Doug Marrone hire by Jaguars: Buyer beware for teams promoting interim coaches

How quickly can Marrone turn around the Jaguars? (2:59)

Adam Schefter, Tim Hasselbeck and Herm Edwards examine the situation Doug Marrone is getting himself into as the next coach of the Jaguars. (2:59)

The Jacksonville Jaguars have become the 10th NFL franchise in this century to promote an interim head coach to the permanent job, a recent history that doesn't bode well for Doug Marrone's upcoming tenure.

As the chart shows, six of the previous nine instances since 2000 have produced losing records. Four of the coaches were fired within two years, and only one -- the Dallas Cowboys' Jason Garrett -- has had a winning record in a tenure that lasted more than a season.

More exhaustive research by Scott Kacsmar of Football Outsiders shows that a coach promoted from interim status has never won a Super Bowl, although Garrett is hoping to change that this season. Two of the 43 coaches Kacsmar identified in his study have been enshrined in the Hall of Fame: Sid Gillman and Marv Levy.

The majority of NFL coaches meet their end via firing, of course. But as the Buffalo Bills strongly consider promoting interim head coach Anthony Lynn, it's worth asking: What's different about those who were promoted from interim status?

Generally speaking, their tenures have played out worse than those of coaches who had fresh starts. These moves are thorny to begin with, bringing with them asterisks and assumptions. It's never clear whether the franchise conducted a genuine search, one that organically led to the person already occupying the office, or if minds were made up before the process began. Was the coach the heir apparent all along, even before his predecessor was fired? Or was the franchise simply unable to attract any intriguing candidates?

At worst, promoting an interim coach is a lazy hire. At best, it preserves continuity for a franchise that had given up on its head coach, doesn't want a total rebuild of his program, and has an inspiring candidate on staff. Marrone was hired in 2015 as the Jaguars' assistant head coach/offensive line, after two seasons as the Buffalo Bills' head coach, and was named to replace Gus Bradley on an interim basis last month.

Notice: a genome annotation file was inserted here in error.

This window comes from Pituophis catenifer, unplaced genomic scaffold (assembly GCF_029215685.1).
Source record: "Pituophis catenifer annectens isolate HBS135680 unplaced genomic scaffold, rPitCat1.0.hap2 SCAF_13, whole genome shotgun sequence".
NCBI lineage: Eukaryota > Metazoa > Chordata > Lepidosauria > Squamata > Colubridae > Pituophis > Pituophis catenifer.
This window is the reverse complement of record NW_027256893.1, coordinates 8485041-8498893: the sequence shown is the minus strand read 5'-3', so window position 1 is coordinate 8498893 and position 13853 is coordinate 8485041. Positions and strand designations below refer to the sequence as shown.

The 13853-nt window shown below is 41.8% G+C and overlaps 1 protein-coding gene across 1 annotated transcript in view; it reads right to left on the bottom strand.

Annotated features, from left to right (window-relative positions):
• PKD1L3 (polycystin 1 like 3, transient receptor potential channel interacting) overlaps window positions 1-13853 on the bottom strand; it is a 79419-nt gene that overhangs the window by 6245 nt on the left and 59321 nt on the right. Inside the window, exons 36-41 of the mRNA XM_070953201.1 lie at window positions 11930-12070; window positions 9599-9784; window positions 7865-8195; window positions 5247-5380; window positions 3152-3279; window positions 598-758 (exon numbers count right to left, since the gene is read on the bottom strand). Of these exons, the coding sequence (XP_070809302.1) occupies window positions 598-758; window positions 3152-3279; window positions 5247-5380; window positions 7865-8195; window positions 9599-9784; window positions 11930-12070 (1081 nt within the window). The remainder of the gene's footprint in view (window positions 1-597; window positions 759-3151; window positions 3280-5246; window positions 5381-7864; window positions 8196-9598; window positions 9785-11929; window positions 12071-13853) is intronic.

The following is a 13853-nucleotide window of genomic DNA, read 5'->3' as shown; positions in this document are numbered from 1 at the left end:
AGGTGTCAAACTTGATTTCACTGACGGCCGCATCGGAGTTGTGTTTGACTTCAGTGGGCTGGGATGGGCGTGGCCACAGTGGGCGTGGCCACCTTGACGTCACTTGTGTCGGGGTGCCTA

Marrone was 15-17 in two seasons with the Bills, leaving amid controversy when he triggered an out clause in his contract, and hasn't gotten close to another head-coaching job since. The Jaguars selected him over former Atlanta Falcons coach Mike Smith, now the Tampa Bay Buccaneers' defensive coordinator, and New England Patriots offensive coordinator Josh McDaniels, whom the Jags interviewed last weekend.

If the Jaguars are hoping for a quicker turnaround under Marrone than they would have gotten with an entirely new staff, they should consider the recent history we noted above. The only coach on that list to produce a winning record in his first season was Mike Mularkey, who was 9-7 with the Tennessee Titans this season.

This isn't to crush any hope Jaguars fans might have for success in the coming years. And the relative complacency that an interim promotion might otherwise imply seems less relevant given the Jaguars' decision to hire Tom Coughlin as their executive vice president of football operations. There is little doubt that their franchise will have a different feel in 2017 than it had in 2016.

There are exceptions to every rule, of course. But recent history connotes a clear struggle for franchises that try to improve by promoting coaches who were already on staff. So it goes.